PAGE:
The Essential kit from Sustain Supply Co. is built for two people and flies under the radar better than tactical-style survival kits. You’ll get enough food and clean water for 72 hours, which is critical in natural disaster situations that can make clean drinking water impossible to find. In addition to the 12 packaged waters, you’ll get a filtration system to purify the water you find along the way. Snap lights and an LED lantern make it safer to navigate and hunker down at night. A knife, 550 cord, and two emergency blankets can be used to create a hasty shelter. As with all legitimate survival kits, a first aid kit is included, as well. This option is perfect for couples and excels in urban areas where sustenance takes priority over navigation.

Being able to create fire is a top concern in almost any survival situation, and this kit from Weyland has the basics to get you started. Eventually, you’ll need to boil water to drink or clean wounds. You’ll need to cook meat to keep your strength up. Cold will overpower whatever clothes you packed, and you’ll need a way to heat any shelter you create. Many kits include waterproof matches and lighters are certainly portable enough, but you can do better. This kit includes some of the most tried-and-true bushcraft tools for starting a fire, like rope for tinder, wood for kindling, cotton, and hemp. A ferro rod and steel striker create sparks even in the rain, and a collapsible bellows is included to improve airflow. At less than $30, this is a fantastic addition to any survival kit.

Types of survival kits

There is no perfect survival kit because priorities must be set and sacrifices must be made. If your kit has everything for every situation, that’s just called a prepper’s basement and it’s too big to carry. You need to decide for yourself what’s most important. Are you concerned about your car breaking down in a remote part of the country? Do you plan on keeping your survival kit on a boat? Are the most likely threats flooding and power outages caused by a hurricane? There are kits built for a range of situations and come in sizes as small as a MOLLE pouch and as large as a camping pack.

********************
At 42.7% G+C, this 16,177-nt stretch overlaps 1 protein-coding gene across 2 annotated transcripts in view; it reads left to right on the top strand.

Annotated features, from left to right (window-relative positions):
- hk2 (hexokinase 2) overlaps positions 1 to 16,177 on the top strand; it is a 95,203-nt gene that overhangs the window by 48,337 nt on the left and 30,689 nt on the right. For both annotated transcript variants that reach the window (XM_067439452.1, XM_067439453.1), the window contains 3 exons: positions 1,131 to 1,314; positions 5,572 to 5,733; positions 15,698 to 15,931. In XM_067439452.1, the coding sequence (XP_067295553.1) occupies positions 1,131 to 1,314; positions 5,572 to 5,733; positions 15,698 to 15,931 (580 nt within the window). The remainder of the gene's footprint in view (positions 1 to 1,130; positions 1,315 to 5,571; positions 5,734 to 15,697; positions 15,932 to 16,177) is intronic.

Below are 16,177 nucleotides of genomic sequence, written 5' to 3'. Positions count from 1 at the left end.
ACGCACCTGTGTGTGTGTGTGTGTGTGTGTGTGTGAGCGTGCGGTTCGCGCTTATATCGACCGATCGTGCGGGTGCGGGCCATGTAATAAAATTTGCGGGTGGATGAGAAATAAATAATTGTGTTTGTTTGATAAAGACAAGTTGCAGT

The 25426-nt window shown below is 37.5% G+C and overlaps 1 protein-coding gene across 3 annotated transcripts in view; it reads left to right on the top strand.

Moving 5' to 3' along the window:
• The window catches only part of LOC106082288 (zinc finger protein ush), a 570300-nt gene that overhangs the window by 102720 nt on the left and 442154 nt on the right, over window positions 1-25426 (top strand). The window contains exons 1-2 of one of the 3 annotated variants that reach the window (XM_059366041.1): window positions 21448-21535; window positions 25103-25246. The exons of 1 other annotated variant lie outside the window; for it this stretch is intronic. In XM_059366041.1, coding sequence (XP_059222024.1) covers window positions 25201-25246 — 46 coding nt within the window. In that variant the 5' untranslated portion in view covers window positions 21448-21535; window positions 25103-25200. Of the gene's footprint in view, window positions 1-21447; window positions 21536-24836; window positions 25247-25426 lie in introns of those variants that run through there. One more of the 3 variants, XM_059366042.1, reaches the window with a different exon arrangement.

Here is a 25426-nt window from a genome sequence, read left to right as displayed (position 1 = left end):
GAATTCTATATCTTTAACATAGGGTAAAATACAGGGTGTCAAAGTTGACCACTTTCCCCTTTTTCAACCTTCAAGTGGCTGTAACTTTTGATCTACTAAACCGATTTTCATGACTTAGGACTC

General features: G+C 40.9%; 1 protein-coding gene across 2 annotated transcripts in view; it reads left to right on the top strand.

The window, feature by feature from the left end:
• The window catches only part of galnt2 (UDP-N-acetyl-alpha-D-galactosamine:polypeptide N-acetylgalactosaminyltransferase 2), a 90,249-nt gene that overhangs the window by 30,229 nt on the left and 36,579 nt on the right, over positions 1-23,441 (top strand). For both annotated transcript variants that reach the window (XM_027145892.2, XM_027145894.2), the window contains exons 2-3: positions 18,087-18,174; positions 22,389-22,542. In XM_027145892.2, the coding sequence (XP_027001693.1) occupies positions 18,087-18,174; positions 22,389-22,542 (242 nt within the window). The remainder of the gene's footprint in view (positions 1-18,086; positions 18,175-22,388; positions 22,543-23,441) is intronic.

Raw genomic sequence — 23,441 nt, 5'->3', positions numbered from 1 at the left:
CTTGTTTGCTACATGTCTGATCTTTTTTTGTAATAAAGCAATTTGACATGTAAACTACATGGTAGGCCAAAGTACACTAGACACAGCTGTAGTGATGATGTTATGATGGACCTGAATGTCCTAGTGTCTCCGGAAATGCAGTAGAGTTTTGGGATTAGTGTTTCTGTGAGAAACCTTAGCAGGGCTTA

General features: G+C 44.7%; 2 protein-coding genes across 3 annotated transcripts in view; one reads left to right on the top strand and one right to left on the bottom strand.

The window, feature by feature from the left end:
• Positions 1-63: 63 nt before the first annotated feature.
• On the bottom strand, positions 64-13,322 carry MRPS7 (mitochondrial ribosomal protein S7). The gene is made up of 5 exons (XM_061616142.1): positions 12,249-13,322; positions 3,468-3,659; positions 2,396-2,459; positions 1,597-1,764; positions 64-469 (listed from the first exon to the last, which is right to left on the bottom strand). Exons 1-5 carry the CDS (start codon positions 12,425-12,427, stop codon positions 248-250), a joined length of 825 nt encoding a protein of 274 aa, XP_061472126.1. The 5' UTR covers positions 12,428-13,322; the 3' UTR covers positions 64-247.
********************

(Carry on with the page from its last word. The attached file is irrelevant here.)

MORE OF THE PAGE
Key features of survival kits

  • Size: Minimalist survival kits have little more than a fire starter and basic first aid supplies. Others provide food and shelter to get you back to safety. You’ll have to find your place on the preparedness spectrum.
  • Sustainability: Survival kits are all designed to keep you alive, but they go about accomplishing that in different ways. Some include life’s necessities, others include tools to help you find them. Which one you choose depends on how long you think you’ll need to sustain yourself.
  • Intended use: What are you going to use your survival kit for, anyway? Is this a roadside assistance policy in a pouch or a bugout bag? In either case, you’ll want to customize your kit to get the most out of it, but premade options are a great place to start.
  • Features: Most survival kits have some kind of claim to fame, so pick the one you value the most. We found great options that prioritize food and water, wilderness survival, and self-defense.

Benefits of survival kits

The obvious benefit of survival kits is not dying, obviously. But they also save you time and money. Instead of scouring the internet for gear lists, getting sucked into a black hole of forum debates, and spending who knows how long trying to track down the items you want, you can basically pick your parameters and have the work done for you. Kits are also built to be portable, so they come prepackaged and well-organized.

Survival kit pricing

Survival kits are value-added products. You could buy everything in them separately, but that would cost you time and might actually be more expensive because, unlike the seller, you aren’t buying in bulk. Quality options can be had for as little as $30. These are great to keep in your car. High-end kits provide more resources and are better suited to storage in your closet until you need to make a quick escape. These will cost upwards of $500.